The £4bn Thames Tideway Tunnel has shortlisted two funding consortia to become its infrastructure partner (IP) in a major step forward for the super sewer project.
A group led by Amber Infrastructure and Dalmore Capital will go head to head with a consortium headed by Prudential subsidiary Infracapital and Borealis.
Final bids from the two consortia, one of which will provide around £1bn in equity for the project, are due in July, with a decision expected in the weeks immediately after.
It is thought that client Thames Water had wanted more bidders to help drive competition, but a source close to the project told Construction News that other funders withdrew at an early stage.
Both consortia would need a large group of investors to club together to provide the equity for the project, with a number of pension funds already lined up by the bidders.
The Amber-Dalmore consortium includes “a cohort of large UK pension funds”, according to another source, who described it as a “blue-chip team of large funds”.
The project would be “too large for any single investor to do on their own”, the source added.
They continued: “Coming together in a group of investors is quite an attractive way of doing [these deals], because you’ve got expert developers of infrastructure working with people who are interested in being long-term investors of the asset class.
“That brings together the knowledge of how to bid these things, and how to analyse them with the capital these big funds have.”
Australian fund manager QIC, formerly the Queensland Investment Corporation, has been rumoured to be involved, although it is unclear whether it is currently part of the consortium.
“Coming together in a group of investors is quite an attractive way of doing [these deals], because you’ve got expert developers of infrastructure working with people who are interested in being long-term investors”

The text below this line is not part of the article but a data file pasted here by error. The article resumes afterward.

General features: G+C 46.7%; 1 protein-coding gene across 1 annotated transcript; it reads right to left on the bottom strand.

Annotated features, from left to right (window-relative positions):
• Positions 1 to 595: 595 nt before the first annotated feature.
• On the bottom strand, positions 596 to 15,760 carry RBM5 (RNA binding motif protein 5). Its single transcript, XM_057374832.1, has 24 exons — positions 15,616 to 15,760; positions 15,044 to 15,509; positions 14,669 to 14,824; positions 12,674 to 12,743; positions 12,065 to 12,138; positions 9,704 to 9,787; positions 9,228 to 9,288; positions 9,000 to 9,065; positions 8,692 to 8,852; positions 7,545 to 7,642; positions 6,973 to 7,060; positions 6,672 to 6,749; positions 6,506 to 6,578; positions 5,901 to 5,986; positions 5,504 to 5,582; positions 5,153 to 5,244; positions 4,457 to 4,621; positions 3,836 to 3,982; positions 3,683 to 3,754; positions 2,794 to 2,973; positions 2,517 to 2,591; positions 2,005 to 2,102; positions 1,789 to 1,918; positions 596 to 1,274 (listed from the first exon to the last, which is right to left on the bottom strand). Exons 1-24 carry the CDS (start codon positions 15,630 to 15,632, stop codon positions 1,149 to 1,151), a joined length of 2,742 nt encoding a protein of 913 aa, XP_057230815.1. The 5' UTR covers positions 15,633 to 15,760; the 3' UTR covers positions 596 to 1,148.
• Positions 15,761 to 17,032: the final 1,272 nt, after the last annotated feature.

Thames Tideway source
The Infracapital-led consortium is thought to include some overseas funds as well as the UK’s Universities Superannuation Scheme.
The structure of the deal, which is similar to that of a project finance transaction, will see the infrastructure partner take on significant amount of risk.
Lead investors would take on transactional risk should there be difficulty closing the deal, as well as construction risk. This is likely to push up the price for the client, despite the project being part of the government’s UK Guarantee scheme.
That risk is also thought to have deterred some investors from pledging equity to the project at this stage.
“If it all goes tits up your equity investment will be toast,” said another source familiar with the structure of the deal.
“There will be a whole raft of people floating around the edges; what you sometimes find is that some of the smaller equity investors jump in once the risk is passed and pay a slightly higher premium.”
A financier not involved in the project told Construction News that the “signed and sealed” contract awards may also be a problem for investors looking to reduce the risk on the project.
Last month, Thames Tideway Tunnel named its first construction partners, with three consortia of firms selected to build individual parts of the tunnel.
A Laing O’Rourke and Ferrovial Agroman joint venture will build the largest Central section, with the contract valued at between £600m and £950m.
A Bam Nuttall, Morgan Sindall and Balfour Beatty JV was selected for the West contract, valued between £300m and £500m, while the East section will be built by a JV featuring Costain and Vinci, with a value of £500m to £800m.
A spokesperson for Thames Tideway said it could not comment on the deal “because it is a live procurement process”. Amber Infrastructure declined to comment, while Infracapital- Borealis did not respond to requests for comment.